I’ve written and spoken quite a bit about the importance of the people who supported me through my depression. I am so much healthier now in no small part because they let me lean on them while I had trouble standing up on my own (or even getting out of bed in the morning). While my most recent post mostly had to do with giving each other not only physical, but mental space as we’re all “social distancing”,  I also touched on the importance of staying connected.

Working from home, so far, hasn’t been a problem for me, and it might be partly because of a realization that I had about a year ago. As I was coming out of my depression last year, I gave my first keynote. I mentioned to a few friends about how after the talk, after several people came up to me to ask me questions or just speak with me, I felt like I needed to seriously decompress. The responses from my friends were almost universal. It was because I’m an introvert. 

I was really quite taken aback. To them, it wasn’t a new thing, but for me it was a very big realization.  I get up and give talks, I like to connect with others, I can be quite boisterous at times, I was certain that I was an extrovert. The reality is, however, that I like time to process things, I do really enjoy time alone, and while I love sharing what I’ve learned with others, getting up to talk to people often leaves me drained. Trying to live life as an extrovert when I’m an introvert, ambivert, or omnivert explains some of the unnecessary stress in my life.

I’ve lived in Southern California, Toronto, and Saskatoon. I’ve attended four post-secondary institutions, and I have a vast network made up of people who do similar work as I at universities and colleges around the world. As a result, many of my closest friends live in other provinces and countries so I rarely see them.  Normally we text a couple of times a month and squeeze in a phone or Skype call every once in awhile. While I like my alone time, I’ve often felt disconnected from people who mean a lot to me.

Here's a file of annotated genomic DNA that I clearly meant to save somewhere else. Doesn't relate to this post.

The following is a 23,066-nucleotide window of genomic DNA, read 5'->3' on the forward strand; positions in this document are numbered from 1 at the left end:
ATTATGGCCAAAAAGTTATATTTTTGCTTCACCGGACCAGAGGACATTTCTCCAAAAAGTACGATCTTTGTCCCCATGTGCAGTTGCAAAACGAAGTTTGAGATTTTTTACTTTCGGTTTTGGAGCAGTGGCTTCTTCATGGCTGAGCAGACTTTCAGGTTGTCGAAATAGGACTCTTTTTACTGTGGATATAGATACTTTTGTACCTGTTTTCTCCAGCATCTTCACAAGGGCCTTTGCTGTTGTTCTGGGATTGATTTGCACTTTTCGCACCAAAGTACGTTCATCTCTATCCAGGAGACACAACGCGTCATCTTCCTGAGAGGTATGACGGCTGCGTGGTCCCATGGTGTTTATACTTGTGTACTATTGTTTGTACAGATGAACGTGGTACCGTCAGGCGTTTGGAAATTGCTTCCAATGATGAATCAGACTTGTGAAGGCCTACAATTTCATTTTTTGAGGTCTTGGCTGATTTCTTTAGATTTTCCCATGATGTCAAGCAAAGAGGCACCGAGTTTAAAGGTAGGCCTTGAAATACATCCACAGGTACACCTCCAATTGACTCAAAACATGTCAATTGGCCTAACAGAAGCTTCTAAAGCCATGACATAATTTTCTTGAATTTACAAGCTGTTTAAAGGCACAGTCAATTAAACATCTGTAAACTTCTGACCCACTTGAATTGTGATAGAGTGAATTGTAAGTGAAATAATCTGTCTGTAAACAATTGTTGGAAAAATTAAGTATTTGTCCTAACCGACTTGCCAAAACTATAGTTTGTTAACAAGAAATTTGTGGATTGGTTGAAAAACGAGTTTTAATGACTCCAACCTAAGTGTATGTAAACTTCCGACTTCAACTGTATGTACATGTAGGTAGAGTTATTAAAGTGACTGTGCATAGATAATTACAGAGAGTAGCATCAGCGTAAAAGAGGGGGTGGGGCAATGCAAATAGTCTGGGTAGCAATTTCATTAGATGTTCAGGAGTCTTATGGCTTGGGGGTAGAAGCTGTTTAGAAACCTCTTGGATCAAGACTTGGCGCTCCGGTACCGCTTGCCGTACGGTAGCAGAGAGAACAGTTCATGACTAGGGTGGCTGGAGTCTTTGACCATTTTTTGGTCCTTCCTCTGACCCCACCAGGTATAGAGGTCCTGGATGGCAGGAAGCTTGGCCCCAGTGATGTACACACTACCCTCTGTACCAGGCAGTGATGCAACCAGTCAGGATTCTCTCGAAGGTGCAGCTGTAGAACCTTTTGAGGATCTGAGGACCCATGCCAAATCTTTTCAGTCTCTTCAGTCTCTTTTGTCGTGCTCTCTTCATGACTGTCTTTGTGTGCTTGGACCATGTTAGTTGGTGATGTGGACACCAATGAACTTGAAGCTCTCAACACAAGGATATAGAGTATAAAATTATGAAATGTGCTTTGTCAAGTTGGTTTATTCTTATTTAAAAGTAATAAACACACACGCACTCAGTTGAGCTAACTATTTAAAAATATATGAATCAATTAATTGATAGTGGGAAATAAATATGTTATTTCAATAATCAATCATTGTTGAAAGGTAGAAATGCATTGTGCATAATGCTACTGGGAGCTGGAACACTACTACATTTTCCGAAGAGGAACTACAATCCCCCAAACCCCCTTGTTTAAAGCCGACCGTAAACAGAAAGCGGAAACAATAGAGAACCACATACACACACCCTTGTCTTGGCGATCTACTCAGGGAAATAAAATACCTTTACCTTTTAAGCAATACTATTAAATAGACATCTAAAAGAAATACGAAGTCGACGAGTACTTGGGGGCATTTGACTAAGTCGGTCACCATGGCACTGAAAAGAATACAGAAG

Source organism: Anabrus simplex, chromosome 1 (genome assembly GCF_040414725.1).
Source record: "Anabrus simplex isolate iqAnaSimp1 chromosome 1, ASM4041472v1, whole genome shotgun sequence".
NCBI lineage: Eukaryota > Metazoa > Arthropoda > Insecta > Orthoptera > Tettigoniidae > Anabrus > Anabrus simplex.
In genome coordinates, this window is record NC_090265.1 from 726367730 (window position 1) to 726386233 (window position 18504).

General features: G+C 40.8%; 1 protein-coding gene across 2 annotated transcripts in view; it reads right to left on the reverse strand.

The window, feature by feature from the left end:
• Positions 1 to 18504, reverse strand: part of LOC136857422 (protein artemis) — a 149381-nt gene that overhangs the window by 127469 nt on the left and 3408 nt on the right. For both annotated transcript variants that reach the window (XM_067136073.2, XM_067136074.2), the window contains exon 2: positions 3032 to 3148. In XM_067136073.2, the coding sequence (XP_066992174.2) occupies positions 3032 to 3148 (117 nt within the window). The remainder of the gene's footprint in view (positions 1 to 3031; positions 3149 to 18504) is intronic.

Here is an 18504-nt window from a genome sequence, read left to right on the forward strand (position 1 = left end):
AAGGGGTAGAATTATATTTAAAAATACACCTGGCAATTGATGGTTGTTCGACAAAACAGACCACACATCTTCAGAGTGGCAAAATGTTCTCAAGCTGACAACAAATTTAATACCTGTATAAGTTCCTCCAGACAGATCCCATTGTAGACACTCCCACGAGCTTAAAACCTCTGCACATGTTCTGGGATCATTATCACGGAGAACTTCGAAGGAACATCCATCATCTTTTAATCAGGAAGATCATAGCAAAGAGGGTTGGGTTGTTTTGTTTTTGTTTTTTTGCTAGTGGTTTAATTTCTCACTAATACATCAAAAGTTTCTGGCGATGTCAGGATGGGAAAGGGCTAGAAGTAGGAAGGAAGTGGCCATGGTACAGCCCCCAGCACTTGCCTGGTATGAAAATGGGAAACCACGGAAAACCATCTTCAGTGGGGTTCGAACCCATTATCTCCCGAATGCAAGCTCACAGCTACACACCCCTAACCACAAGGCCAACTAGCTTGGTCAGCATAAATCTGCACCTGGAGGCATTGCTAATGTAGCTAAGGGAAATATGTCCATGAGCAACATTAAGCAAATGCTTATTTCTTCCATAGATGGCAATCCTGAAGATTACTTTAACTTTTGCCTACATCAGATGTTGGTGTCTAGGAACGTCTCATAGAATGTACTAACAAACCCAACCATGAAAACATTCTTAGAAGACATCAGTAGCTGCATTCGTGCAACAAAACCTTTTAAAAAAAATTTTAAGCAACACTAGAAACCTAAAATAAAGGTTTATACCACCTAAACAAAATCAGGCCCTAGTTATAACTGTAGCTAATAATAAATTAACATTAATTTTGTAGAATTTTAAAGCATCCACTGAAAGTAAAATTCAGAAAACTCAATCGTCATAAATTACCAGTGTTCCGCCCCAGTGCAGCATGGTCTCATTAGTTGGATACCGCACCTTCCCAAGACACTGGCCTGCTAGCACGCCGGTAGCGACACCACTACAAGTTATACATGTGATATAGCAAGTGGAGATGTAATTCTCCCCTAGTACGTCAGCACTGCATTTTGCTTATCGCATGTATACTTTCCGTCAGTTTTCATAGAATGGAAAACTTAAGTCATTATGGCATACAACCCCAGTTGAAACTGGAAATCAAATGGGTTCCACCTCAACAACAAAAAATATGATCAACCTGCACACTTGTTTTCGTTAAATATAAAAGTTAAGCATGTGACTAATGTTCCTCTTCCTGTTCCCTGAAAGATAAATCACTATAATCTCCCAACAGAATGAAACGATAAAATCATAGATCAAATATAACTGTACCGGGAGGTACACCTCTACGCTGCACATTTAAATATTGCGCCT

At work, I moved into my own office in September. For the eight years prior to that I shared an office with mostly the same two people. The solo space has done wonders for my ability to focus and made it simpler to have a conference call with somebody outside of our university, but I was also feeling like I was less connected. Not only was I not in the office with my colleagues / friends, I had started taking solo walks at lunch, when I had previously usually gone with someone else. My introvert was starting to show.

Now my solo office is in the basement of my home, but something interesting is happening. For work we’re having daily team video conferences to check in and see what we need to do on that day to best support instructors at the university. We’re also all on Slack. Prior to all of us having to work from home, several people had resisted using Slack, but now we’re all there.

I have lunch with my family every day. 

I’m texting my friends a lot more and as we settle into this new reality, I’m hoping to set up regular calls or video chats with them. 

The introvert in me is enjoying the space, but at the same time I’m finding myself feeling more connected than I did when I was going into the office every day.

I am so very grateful that I have my wife and daughter here with me and we’re healthy. I’m grateful that I work with amazing people and our work is more important now than it may have ever been before. I’m grateful for all of the people in my life who I can connect with. And I’m feeling so much more grateful for all of these things right now because I know there are so many people out there who have none of it.

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